It's been a while since I last did any hacking on Solon Voting. Solon is my project to implement secure e-voting for delegated democracy platforms. You can read previous blogs here.
When I started Solon, I was first focused on just tweaking Liquid Feedback in order to enable use of cryptographically secure e-voting algorithms. I wasn't aware that an open source implementation of a homomorphic e-voting algorithm actually exists. But then a couple of people introduced me to Helios Voting. This has been great news. What remains now is basically to glue together Helios with the already existing Solon-LiquidFeedback combination, and we will have a first ever cryptographically secure voting solution for delegated democracy. Of course, this is a very rough prototype, but it will properly encrypt the votes and will produce verifiably correct results.
Last week I had some vacation, so I finally had time to play with Helios a bit more. The results of this week's hacking are now committed on Github.
In my previous blog posts about Solon I have mostly focused on the high-level interaction between Solon and Liquid Feedback. Now it is time to dive into the good stuff: the cryptographic e-voting algorithms that scientists have been developing since the 80's. But first, we need to understand our requirements. What does it mean to develop a secure e-voting algorithm?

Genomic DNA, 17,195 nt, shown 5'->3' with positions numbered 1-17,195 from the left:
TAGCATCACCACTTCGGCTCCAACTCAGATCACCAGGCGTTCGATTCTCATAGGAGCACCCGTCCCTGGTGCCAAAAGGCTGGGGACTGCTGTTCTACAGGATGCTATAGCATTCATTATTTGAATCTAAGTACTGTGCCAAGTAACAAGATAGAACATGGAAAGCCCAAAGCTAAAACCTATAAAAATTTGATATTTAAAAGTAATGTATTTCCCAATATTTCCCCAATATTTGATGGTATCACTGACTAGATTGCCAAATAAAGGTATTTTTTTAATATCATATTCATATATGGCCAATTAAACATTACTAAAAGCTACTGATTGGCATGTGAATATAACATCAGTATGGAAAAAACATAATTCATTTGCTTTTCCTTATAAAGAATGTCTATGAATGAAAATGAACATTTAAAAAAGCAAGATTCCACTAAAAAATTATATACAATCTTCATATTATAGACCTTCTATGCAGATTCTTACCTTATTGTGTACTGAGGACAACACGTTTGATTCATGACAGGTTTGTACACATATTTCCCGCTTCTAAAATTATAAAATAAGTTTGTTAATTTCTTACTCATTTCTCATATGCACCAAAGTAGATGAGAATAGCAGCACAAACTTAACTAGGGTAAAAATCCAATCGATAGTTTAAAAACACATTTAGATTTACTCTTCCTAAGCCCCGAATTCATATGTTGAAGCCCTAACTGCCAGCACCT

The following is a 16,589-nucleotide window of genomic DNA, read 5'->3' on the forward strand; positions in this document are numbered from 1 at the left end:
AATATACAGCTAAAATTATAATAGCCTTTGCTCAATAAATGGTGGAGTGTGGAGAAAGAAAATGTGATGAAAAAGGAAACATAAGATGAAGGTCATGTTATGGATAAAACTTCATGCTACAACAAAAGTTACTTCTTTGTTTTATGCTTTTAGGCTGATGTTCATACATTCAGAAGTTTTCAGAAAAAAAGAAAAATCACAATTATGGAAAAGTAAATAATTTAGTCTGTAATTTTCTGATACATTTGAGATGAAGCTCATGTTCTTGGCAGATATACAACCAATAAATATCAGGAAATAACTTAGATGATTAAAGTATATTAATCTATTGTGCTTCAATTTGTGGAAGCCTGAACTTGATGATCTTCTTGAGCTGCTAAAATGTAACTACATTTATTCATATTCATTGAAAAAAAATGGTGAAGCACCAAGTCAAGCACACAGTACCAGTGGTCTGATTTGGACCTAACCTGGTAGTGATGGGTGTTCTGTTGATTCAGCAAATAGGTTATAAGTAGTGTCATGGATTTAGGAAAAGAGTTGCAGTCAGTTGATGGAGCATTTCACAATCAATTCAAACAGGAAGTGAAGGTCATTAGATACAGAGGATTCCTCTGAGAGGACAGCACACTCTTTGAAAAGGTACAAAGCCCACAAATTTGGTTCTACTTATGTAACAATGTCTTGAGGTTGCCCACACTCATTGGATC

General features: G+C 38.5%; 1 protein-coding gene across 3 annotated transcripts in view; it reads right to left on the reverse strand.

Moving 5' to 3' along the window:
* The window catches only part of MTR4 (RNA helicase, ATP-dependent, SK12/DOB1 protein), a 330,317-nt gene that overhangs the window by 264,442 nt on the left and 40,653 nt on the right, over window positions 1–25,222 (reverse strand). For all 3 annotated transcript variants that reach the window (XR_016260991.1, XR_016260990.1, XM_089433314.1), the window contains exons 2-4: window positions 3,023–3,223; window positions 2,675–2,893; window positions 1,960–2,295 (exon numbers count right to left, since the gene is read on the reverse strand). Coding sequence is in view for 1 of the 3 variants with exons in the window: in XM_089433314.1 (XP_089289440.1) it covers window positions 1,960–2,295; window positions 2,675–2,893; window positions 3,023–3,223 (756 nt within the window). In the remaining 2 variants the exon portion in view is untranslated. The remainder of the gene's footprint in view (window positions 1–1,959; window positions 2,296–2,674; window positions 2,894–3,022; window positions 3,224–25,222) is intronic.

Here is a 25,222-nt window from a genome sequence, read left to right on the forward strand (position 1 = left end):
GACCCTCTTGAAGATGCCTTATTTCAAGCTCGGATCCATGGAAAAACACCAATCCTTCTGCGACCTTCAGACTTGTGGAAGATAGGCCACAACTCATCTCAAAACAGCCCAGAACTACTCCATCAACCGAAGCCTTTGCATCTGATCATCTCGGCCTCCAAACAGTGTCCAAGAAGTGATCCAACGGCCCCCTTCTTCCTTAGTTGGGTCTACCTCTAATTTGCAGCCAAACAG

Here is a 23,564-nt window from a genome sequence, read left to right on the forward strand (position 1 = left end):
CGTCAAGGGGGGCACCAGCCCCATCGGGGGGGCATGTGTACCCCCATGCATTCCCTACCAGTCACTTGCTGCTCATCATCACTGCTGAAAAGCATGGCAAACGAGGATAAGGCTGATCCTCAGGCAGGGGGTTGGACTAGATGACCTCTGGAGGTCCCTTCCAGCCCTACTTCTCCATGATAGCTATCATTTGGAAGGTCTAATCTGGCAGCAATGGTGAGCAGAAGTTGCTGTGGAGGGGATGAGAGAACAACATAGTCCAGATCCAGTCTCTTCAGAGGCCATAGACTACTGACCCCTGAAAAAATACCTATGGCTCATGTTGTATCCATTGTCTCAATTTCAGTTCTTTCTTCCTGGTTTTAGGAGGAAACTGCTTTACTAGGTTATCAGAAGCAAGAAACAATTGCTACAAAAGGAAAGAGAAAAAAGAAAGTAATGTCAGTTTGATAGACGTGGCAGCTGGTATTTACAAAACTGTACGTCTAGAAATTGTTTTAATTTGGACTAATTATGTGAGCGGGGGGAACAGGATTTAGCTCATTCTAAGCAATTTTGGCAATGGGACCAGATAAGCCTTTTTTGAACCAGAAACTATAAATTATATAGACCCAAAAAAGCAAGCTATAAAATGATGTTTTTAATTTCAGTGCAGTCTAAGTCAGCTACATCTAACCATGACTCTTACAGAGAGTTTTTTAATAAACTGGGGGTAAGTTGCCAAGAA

Most academic articles on e-voting algorithms will begin with a recital of requirements for a secure election or secure voting. The list is quite long, so sometimes an article may omit some of these, but there is a well established consensus that what I will write about in this post is what a secure election is about. I have taken this list from a really well written overview of different e-voting algorithms: "A framework and taxonomy for comparison of electronic voting schemes" by K Sampigethaya, R Poovendran, Computers & Security, Elsevier 2006. I recommend you read it if you want a deeper understanding on this topic.